Third, when Randalph Carter wakes up in his Boston bedroom, we see a Pickman painting on his wall and the titles of several books on a shelf: GREEK M[YTH], SLEEP AND WAK[E? ING?], and finally my favorite: ASTRAL PROJ[ECTION] TO ARCTURU[S] by 'LINDSAY' -- this being an imaginary book that correlates to David Lindsay's weird masterpiece A VOYAGE TO ARCTURUS [1920]

In other Cthulhu news, I've now read the new Jacqueline Baker novel THE BROKEN HOURS, which continues the trend of using Lovecraft as a character in a novel. Her effort is much more literary than the other HPL-as-character novels I've read, which try to cast HPL as an action hero. Her depiction of a weird and reclusive figure is far superior, as is her prose, to most such efforts. Unfortunately, her book is marred by two problems.

First, that it pretty much lacks anything resembling a plot. Once Baker has gotten our point-of-view character to Lovecraft's house, the rest of the book cd be summed up as 'spooky things happen'. Then some more. Then some more. Second, the Big Reveal at the end is massively underwhelming. I won't give it away here, but for me the arrival's not worth the journey. Too bad, given that Baker writes quite well.

And just so the British don't feel left out, today I noticed a reference to Great Cthulhu in a piece discussing the current EU-Exit crisis, when someone writing about all the turmoil over who will be England's next prime minister felt moved to say

"It would not be especially outrageous, for instance, to learn that Cthulhu has chucked his tentacles into the Tory contest."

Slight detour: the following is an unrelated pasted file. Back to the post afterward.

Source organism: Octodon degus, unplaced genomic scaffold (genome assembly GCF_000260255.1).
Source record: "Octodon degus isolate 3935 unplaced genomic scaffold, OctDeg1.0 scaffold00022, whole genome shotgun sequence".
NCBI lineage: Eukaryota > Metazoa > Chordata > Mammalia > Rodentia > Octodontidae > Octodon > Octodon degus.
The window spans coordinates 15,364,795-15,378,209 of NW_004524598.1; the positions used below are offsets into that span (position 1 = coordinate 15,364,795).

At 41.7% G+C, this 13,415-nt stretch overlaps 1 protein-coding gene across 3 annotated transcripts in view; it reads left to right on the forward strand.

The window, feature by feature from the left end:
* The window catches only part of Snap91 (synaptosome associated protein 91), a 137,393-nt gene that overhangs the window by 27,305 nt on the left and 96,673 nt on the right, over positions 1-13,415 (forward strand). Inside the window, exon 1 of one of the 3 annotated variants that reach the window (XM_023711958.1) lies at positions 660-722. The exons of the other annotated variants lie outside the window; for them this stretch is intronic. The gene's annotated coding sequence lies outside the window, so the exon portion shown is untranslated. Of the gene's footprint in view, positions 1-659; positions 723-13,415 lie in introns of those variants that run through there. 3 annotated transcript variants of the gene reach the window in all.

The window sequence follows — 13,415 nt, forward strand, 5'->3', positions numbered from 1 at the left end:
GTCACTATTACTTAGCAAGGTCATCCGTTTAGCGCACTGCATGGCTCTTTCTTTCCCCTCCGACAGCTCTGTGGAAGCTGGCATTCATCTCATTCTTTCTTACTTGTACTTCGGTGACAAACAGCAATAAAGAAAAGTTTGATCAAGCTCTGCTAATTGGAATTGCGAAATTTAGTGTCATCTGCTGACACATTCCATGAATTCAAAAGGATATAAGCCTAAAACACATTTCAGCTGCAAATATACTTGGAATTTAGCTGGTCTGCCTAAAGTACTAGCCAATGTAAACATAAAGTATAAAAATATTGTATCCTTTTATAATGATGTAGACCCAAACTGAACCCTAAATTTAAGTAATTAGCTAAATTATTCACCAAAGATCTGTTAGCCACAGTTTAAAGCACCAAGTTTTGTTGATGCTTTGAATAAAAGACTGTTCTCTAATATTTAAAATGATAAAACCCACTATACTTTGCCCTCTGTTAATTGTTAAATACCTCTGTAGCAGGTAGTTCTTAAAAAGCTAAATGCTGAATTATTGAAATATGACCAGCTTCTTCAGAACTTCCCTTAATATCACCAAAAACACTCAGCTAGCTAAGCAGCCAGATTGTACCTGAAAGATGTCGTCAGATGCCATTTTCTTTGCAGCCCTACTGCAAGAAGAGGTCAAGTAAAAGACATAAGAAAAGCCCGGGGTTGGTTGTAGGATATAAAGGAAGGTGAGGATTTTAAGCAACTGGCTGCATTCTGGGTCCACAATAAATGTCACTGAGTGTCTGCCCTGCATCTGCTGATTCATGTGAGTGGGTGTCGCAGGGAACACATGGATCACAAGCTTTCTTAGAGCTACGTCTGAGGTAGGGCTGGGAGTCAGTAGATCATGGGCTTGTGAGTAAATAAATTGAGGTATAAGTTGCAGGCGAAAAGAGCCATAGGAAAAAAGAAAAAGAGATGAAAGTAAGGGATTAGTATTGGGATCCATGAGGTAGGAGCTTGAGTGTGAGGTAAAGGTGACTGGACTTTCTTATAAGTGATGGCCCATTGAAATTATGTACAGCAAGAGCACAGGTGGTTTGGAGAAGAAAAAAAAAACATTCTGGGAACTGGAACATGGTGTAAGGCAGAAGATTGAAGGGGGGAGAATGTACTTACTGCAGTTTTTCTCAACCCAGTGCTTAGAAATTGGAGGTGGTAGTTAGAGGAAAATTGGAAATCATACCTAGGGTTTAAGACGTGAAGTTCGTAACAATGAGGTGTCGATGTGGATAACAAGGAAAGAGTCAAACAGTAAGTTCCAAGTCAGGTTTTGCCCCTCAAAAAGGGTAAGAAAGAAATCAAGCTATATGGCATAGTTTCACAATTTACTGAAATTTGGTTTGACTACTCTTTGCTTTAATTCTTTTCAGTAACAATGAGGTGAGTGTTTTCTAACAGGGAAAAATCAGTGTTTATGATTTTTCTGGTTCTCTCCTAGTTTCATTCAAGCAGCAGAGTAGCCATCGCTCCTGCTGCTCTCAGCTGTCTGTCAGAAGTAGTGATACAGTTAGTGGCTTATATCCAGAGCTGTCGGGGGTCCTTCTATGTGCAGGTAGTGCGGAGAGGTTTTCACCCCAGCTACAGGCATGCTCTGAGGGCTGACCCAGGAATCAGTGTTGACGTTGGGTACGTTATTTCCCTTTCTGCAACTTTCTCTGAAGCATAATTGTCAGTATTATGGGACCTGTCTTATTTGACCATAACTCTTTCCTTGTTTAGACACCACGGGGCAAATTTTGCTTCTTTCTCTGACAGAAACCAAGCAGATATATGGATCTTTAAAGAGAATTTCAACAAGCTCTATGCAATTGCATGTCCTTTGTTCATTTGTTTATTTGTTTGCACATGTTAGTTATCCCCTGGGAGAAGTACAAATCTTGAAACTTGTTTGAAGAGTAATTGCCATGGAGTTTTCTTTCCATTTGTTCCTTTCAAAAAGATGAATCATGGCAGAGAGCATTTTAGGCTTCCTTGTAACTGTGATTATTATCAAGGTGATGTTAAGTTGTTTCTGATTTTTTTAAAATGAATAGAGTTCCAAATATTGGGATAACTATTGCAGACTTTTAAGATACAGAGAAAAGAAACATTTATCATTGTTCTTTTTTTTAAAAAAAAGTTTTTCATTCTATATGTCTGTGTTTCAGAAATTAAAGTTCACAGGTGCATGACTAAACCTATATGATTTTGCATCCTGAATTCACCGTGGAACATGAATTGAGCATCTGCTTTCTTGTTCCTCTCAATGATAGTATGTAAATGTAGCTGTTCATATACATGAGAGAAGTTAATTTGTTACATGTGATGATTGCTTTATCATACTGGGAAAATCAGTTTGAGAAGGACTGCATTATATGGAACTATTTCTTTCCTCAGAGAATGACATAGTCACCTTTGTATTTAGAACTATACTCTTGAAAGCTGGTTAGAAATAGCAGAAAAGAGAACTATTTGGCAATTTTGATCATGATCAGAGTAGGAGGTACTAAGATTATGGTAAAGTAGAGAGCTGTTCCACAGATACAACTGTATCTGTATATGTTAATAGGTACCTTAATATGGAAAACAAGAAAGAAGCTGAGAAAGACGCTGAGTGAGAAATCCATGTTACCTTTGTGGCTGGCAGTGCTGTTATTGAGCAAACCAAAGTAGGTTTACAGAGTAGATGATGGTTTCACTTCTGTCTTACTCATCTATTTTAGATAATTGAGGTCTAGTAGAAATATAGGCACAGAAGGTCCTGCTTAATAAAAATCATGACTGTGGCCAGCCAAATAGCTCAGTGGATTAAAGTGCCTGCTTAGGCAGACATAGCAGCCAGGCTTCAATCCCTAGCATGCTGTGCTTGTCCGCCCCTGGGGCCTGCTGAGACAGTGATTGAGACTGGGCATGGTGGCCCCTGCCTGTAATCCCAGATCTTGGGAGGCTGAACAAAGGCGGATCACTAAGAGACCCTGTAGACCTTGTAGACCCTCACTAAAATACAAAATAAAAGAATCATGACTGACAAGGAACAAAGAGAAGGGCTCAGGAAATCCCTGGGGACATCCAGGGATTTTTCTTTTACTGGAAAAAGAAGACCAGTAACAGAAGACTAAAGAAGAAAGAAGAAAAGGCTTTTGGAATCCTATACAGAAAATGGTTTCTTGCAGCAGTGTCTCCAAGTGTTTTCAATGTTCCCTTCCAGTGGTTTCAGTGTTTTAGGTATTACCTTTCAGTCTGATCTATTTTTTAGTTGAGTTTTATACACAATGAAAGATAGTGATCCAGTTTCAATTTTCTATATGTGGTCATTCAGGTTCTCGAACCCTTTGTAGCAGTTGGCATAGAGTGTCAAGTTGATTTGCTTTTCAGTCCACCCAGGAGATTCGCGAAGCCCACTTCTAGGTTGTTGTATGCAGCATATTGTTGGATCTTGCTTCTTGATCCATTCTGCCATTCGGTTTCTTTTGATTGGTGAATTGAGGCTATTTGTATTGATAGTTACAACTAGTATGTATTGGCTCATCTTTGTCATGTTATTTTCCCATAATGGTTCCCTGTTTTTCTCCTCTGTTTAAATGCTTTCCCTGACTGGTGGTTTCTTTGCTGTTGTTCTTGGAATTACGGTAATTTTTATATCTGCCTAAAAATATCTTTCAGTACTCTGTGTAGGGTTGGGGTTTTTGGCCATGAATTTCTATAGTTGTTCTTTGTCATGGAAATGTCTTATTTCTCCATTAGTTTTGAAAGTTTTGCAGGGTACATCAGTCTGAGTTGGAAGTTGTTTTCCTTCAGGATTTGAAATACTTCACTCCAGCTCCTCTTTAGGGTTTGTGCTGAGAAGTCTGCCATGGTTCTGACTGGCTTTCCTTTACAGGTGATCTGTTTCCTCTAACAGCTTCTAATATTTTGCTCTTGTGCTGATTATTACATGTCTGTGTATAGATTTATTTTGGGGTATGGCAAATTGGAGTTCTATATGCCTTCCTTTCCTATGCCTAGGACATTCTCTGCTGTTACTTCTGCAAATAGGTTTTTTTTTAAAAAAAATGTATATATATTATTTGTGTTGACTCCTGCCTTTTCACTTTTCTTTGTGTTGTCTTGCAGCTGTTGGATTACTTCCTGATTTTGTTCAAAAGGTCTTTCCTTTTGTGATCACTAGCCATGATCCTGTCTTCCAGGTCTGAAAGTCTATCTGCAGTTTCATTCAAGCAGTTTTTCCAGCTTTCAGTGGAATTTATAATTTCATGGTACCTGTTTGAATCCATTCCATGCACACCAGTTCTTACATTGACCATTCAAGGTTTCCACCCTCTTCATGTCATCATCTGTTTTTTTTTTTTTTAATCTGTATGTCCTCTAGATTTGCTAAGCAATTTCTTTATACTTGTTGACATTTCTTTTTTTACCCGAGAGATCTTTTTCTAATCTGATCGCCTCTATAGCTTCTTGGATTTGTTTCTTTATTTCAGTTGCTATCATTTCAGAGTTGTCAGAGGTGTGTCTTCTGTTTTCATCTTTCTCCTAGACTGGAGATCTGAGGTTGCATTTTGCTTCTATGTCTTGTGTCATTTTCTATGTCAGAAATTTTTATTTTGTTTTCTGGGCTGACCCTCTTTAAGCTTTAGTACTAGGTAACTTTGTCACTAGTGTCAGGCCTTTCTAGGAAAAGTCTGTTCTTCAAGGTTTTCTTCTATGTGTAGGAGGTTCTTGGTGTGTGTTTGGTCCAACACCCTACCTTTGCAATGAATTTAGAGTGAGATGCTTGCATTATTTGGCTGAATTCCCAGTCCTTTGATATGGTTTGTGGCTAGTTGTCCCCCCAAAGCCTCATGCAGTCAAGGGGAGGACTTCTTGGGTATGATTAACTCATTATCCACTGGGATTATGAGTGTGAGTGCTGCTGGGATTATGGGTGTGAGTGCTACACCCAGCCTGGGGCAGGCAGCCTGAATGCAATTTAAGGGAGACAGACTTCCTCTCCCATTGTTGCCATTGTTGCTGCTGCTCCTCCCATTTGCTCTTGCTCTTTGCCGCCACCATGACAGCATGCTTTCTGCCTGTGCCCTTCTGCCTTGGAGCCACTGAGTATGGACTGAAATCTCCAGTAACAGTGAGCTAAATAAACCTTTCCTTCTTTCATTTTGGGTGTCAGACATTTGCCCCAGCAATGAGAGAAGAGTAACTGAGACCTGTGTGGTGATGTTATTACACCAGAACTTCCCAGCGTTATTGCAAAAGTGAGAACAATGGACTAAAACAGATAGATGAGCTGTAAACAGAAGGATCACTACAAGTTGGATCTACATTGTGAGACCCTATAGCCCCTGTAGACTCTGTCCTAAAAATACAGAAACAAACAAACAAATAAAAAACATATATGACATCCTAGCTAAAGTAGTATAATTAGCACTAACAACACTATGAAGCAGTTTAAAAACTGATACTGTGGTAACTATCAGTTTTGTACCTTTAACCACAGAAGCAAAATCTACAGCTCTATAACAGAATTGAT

For those who want context, here's the piece -- but be warned that the columnist is intemperate both in content and expression, and uses language that wdn't be allowed in a U. S. newspaper.

--John R.

Friday, July 1, 2016

The Somme

So, a hundred years ago today the Somme began -- the most deadly battle in human history. That first day, Rob Gilson, one of the T.C.B.S., died, along with about twenty thousand fellow Britishers: more than double that were wounded.

In a century marked by disasters, it was one of the greatest catastrophes within one of the greatest catastrophes (the War itself).

Tolkien survived largely because his group was being held in reserve for those first few bloody days. By the end of the year another of his best friends, G. B. Smith, would die as well, while Tolkien himself had been invalided back home, spending the next two years in and out of hospitals.

Forty years later Tolkien wd commemorate Gilson and Smith in his foreword to THE LORD OF THE RINGS: "By 1918 all but one of my close friends were dead" (the survivor being Christopher Wiseman, who was serving at sea rather than in France).

A sad day to commemorate all who died there, English and German and French.

--John R.